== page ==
It would be interesting to understand the democratic structure of the state as it is significantly different from India’s. The parliament would be bicameral of which the lower house — the House of Representatives (HoR) — would consist of 275 members with 165 members directly elected by FPTP (as in India) and 110 indirectly elected by PR. The seven provincial assemblies together have 550 members of which 330 are directly elected through FPTP and 220 by PR.
The upper house, called the National Assembly, consisting of 59 members is yet to be constituted. It will have eight members each from the seven provinces, elected by an electoral college consisting of the elected legislators. The remaining three will be nominated by the president.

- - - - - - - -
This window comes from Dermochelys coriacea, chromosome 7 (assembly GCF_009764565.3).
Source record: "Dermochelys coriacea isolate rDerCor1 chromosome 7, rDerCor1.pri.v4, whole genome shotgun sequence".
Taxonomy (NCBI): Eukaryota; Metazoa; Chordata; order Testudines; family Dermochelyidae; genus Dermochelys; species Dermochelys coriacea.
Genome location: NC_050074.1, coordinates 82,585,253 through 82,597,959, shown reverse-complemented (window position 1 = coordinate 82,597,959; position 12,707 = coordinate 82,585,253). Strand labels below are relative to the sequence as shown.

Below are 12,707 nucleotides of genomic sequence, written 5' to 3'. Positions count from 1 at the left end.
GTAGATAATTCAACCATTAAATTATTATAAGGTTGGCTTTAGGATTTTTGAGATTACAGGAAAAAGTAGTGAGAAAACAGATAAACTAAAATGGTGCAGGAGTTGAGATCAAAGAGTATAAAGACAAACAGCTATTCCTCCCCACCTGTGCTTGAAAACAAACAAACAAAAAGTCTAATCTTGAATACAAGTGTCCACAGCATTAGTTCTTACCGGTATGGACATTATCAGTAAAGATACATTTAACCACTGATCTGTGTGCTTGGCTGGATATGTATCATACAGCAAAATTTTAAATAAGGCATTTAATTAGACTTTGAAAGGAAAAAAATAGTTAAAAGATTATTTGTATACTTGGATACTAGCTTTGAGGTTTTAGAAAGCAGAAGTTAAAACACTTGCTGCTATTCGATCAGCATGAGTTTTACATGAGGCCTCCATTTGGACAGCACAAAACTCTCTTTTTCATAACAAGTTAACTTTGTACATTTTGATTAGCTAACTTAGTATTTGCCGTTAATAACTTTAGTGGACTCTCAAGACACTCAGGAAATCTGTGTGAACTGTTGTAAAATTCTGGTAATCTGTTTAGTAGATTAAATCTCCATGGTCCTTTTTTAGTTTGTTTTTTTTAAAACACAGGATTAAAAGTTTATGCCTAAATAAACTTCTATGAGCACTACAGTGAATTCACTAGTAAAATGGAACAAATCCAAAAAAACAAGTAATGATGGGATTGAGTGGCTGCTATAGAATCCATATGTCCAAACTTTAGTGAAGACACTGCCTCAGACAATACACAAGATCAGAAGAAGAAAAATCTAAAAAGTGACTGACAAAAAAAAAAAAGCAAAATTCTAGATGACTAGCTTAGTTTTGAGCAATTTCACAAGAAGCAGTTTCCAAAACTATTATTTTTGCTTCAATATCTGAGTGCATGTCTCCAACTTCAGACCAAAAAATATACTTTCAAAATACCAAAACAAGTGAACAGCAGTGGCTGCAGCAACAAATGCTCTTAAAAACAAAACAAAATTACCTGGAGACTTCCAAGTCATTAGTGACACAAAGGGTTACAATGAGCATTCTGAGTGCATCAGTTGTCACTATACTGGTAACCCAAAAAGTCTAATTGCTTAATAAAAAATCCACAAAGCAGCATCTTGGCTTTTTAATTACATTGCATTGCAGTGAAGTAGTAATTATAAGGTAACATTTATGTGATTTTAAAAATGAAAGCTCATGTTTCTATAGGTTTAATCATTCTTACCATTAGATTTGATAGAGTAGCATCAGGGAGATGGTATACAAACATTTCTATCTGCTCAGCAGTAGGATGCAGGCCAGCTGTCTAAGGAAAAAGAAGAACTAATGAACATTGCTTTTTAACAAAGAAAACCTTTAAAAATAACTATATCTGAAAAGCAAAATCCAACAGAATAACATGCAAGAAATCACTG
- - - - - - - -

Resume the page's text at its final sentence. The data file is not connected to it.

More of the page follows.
A bill regarding the formation of NA is still pending owing to serious disagreements among political parties on the election process. Constitutional experts now foresee serious post-election challenges, including appointments of province chiefs, determination of provincial capitals and giving shape to political structures in the provinces. It’s a curious situation that the provinces are not even named yet and are identified by their numbers. It may be recalled that some amendments to the constitution which were being demanded by the Madhesis and janjati groups and claimed 50 lives, were postponed in the interest of moving forward. These will come back to haunt the government.